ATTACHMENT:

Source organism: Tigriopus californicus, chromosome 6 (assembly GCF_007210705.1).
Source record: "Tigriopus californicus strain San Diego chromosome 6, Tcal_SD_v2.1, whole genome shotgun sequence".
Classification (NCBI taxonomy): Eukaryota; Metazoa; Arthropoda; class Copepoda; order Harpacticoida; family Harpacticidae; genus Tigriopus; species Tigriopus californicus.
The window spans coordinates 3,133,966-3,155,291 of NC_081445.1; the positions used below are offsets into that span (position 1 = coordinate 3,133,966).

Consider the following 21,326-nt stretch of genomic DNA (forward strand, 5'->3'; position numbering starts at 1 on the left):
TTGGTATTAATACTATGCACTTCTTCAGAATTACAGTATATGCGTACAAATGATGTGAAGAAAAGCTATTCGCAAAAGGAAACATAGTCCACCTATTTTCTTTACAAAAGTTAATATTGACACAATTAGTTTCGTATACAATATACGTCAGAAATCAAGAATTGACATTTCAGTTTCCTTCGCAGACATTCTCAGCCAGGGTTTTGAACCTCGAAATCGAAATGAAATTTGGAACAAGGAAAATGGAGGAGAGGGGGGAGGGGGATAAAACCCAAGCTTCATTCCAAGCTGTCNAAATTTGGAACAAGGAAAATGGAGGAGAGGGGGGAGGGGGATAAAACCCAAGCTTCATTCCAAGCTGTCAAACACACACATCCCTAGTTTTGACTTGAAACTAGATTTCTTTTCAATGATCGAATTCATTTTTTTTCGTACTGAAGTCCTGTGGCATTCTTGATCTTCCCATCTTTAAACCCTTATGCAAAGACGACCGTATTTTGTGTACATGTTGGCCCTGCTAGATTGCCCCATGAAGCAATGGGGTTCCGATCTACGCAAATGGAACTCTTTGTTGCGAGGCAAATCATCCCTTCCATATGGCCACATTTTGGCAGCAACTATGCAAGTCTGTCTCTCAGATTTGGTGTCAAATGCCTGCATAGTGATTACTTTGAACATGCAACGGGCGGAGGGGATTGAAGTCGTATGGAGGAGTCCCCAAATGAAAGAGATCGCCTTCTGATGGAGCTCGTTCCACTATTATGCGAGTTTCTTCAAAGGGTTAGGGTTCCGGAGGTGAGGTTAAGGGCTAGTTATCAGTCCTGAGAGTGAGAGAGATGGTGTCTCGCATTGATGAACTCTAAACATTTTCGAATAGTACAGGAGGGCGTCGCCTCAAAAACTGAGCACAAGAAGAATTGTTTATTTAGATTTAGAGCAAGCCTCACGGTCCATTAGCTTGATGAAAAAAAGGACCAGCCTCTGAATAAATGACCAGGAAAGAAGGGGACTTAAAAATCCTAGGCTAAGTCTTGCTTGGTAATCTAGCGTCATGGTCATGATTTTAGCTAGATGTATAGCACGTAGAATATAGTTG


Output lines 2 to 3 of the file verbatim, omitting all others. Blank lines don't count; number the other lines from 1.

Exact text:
Source record: "Tigriopus californicus strain San Diego chromosome 6, Tcal_SD_v2.1, whole genome shotgun sequence".
Classification (NCBI taxonomy): Eukaryota; Metazoa; Arthropoda; class Copepoda; order Harpacticoida; family Harpacticidae; genus Tigriopus; species Tigriopus californicus.